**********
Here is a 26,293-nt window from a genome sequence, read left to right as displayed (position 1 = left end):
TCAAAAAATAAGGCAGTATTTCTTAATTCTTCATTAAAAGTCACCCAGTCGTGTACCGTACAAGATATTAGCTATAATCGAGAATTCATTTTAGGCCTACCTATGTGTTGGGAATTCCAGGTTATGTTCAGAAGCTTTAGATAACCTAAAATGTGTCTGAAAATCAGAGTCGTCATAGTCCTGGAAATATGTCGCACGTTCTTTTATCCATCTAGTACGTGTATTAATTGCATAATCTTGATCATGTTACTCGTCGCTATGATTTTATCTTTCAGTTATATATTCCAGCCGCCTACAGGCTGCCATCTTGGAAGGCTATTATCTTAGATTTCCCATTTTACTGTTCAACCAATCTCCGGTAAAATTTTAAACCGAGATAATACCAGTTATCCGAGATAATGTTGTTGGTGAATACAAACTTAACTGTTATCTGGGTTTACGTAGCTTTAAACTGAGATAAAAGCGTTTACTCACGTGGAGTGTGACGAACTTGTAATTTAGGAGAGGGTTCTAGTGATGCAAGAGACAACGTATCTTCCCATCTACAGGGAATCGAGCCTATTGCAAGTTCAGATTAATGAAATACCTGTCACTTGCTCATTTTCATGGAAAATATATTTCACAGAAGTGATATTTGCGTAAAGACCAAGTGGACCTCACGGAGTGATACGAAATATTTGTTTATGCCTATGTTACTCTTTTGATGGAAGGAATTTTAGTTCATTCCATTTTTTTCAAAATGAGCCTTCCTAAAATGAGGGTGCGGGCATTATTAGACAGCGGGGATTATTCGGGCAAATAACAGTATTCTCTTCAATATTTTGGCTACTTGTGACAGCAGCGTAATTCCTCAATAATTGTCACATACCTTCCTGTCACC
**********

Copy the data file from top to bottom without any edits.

Here is a 26,293-nt window from a genome sequence, read left to right as displayed (position 1 = left end):
TCAAAAAATAAGGCAGTATTTCTTAATTCTTCATTAAAAGTCACCCAGTCGTGTACCGTACAAGATATTAGCTATAATCGAGAATTCATTTTAGGCCTACCTATGTGTTGGGAATTCCAGGTTATGTTCAGAAGCTTTAGATAACCTAAAATGTGTCTGAAAATCAGAGTCGTCATAGTCCTGGAAATATGTCGCACGTTCTTTTATCCATCTAGTACGTGTATTAATTGCATAATCTTGATCATGTTACTCGTCGCTATGATTTTATCTTTCAGTTATATATTCCAGCCGCCTACAGGCTGCCATCTTGGAAGGCTATTATCTTAGATTTCCCATTTTACTGTTCAACCAATCTCCGGTAAAATTTTAAACCGAGATAATACCAGTTATCCGAGATAATGTTGTTGGTGAATACAAACTTAACTGTTATCTGGGTTTACGTAGCTTTAAACTGAGATAAAAGCGTTTACTCACGTGGAGTGTGACGAACTTGTAATTTAGGAGAGGGTTCTAGTGATGCAAGAGACAACGTATCTTCCCATCTACAGGGAATCGAGCCTATTGCAAGTTCAGATTAATGAAATACCTGTCACTTGCTCATTTTCATGGAAAATATATTTCACAGAAGTGATATTTGCGTAAAGACCAAGTGGACCTCACGGAGTGATACGAAATATTTGTTTATGCCTATGTTACTCTTTTGATGGAAGGAATTTTAGTTCATTCCATTTTTTTCAAAATGAGCCTTCCTAAAATGAGGGTGCGGGCATTATTAGACAGCGGGGATTATTCGGGCAAATAACAGTATTCTCTTCAATATTTTGGCTACTTGTGACAGCAGCGTAATTCCTCAATAATTGTCACATACCTTCCTGTCACC